[00:13:19] Bethan: But you know, it has to be at least one of them. If they’re applying as a couple, then they must be married in a civil partnership or what we call an enduring family relationship. Uh, they must both be over the age of 18. Um, the child’s home must be with them and they must be domiciled here. Um, and domicile is a kind of very odd legal concept, which often comes up for, for tax purposes, but it’s effectively from a parental order perspective, the way that the court establishes, they have a jurisdiction to make the order. So the intended parents have a connection with England and Wales. The, the, the other criteria are, are at, uh, that the, the surrogate, um, and her spouse must consent to the parental order being made.

[00:14:02] Bethan: So they have to give their agreement that, um, legal Parenthood can be shifted from, from them to the intended parents. And also the law says that no more than reasonable expenses should be paid to a surrogate. Um, so there are kind of, there are various tick box criteria, um, and then the latter ones that I’ve just mentioned and looked at in a bit more depth by the court.

[00:14:24] Bethan: But, but effectively, once those criteria have been established, and, and once the court is satisfied that those criteria have been. Um, and that a parental order is in the child’s best interests, then, then a parental order can be made in, in, in, in favour of the intended parents. And it usually is made about six to 12 months after the birth.

[00:14:46] Bethan: That’s kind of how long the court process is. Um, but, but yeah, that’s, that’s the kind of the, the impact and, and, and how they get one. 

[00:14:55] Carla: Right. Okay, so, so you know from the hospital, this might be a bit of a strange question, but it’s just going through in my mind, they wouldn’t have to wait for this parental order to be able to have the child living with them right away, would they?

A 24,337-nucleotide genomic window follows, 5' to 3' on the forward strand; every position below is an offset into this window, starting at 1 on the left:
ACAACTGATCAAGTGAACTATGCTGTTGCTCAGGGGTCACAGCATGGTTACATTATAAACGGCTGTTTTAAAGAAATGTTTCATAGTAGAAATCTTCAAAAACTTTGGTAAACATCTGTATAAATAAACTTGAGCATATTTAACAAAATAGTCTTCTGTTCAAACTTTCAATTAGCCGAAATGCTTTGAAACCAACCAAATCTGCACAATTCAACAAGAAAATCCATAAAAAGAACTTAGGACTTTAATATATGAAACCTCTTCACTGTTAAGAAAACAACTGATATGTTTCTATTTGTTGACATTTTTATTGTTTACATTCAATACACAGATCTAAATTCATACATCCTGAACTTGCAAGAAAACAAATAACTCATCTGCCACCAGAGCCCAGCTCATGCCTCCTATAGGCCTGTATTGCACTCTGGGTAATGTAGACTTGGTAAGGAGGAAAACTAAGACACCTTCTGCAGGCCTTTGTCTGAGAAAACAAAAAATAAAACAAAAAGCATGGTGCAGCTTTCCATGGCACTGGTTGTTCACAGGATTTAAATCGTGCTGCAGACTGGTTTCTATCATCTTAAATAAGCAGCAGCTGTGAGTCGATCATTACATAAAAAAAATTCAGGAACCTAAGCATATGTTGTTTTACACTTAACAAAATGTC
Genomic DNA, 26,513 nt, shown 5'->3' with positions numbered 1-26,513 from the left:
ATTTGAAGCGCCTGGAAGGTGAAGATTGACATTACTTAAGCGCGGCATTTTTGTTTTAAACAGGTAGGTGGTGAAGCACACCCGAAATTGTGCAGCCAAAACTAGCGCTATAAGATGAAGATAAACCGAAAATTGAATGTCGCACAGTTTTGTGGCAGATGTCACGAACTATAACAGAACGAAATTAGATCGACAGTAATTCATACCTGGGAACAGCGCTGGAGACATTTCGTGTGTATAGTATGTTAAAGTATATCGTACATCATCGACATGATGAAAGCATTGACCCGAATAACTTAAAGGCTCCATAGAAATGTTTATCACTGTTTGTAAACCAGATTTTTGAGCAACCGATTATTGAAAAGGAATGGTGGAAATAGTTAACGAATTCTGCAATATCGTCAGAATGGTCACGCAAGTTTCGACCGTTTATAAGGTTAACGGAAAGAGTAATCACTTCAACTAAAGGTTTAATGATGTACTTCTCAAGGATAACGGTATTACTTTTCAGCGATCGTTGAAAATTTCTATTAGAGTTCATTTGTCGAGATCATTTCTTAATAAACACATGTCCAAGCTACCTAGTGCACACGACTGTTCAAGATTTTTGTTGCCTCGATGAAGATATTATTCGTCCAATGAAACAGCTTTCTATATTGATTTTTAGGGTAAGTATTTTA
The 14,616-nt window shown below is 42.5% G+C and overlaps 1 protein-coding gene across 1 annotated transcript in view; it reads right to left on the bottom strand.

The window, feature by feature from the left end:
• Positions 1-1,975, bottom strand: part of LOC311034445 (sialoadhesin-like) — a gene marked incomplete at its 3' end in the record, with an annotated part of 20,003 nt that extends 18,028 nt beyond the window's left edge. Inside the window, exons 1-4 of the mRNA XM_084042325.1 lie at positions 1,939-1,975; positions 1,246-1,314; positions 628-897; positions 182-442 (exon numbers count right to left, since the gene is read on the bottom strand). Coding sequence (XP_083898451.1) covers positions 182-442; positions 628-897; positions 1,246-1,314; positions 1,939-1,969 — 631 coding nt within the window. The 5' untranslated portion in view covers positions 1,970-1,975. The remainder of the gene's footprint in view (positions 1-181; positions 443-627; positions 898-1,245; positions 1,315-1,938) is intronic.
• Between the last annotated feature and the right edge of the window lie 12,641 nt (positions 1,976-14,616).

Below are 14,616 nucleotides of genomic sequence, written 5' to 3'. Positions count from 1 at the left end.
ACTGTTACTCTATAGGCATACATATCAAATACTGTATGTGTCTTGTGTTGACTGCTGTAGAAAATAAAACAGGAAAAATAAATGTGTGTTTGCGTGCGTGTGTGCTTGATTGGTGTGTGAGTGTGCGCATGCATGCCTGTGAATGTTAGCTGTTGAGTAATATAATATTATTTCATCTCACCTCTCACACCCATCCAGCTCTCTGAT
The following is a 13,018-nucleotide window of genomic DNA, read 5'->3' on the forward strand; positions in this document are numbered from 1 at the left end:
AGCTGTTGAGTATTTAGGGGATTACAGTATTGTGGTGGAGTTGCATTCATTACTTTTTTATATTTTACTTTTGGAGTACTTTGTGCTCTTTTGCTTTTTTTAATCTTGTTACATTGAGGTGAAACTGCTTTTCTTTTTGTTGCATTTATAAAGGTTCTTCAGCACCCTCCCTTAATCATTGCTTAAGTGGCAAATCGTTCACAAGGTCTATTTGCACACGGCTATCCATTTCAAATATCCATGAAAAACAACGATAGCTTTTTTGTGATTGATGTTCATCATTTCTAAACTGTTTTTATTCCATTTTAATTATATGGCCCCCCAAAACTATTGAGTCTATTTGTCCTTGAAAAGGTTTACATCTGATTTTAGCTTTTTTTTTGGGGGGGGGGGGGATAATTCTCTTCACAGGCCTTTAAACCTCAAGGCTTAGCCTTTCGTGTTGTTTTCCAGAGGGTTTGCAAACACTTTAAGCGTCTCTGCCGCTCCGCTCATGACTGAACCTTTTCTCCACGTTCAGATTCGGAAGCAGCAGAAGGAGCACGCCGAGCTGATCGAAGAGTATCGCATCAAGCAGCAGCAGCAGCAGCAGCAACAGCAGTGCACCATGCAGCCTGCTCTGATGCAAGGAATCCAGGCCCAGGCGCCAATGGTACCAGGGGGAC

[00:15:08] Bethan: No, absolutely not. So in, in, uh, in all cases, the baby will come home from the hospital with the intended parents and they’ll be, you know, they’ll assume care of the child from birth effectively, um, and, and will be caring from them while the parental order is kind of rumbling on in the background.

[00:15:29] Bethan: And I often say to people, I often call this period of time, it, it’s just a limbo period because, they are caring for a child who they might have no kind of legal relationship with, but who is, you know, for all intensive purposes, you know, their child, you know, for, for in every other, um, in every other meaning of that word.

[00:15:50] Bethan: So, um, there is a bit of a kind of, uh, a limbo period whereby parents just have to kind of muddle through um, and it’s very kind of legally unsatisfactory , I think. And, and, and often causes a lot of concern for intended parents, understandably. Um, because, you know, I have questions from clients all the time.

[00:16:11] Bethan: You know what if there’s some medical treatment that’s needed and the doctor refuses to, you know, refuses to treat us because I’m not the legal parent. Or what if I go and register at a nursery and the nursery says, oh, you can’t do this cause you are not, you are not the legal parent. So there are a lot of concerns there, but, most of those concerns can be overcome on, on, on, on a practical level by just kind of setting things up in the right way, making sure everything’s explained to all the professionals involved.

[00:16:41] Bethan: Um, and sometimes consent is needed from the surrogate just to get things over the line while you are waiting for that parental order to be made. But in most cases, um, I have found anyway in my experience that, um, that medical professionals and healthcare providers are, are, are res, you know, are, are pragmatic and as, as helpful as they possibly can be.

[00:17:03] Carla: That’s great. Yeah. Brilliant. So, so, you know, going back to, uh, meeting a certain criteria, um, what would happen if the intended parents didn’t meet any of that criteria or some of the criteria?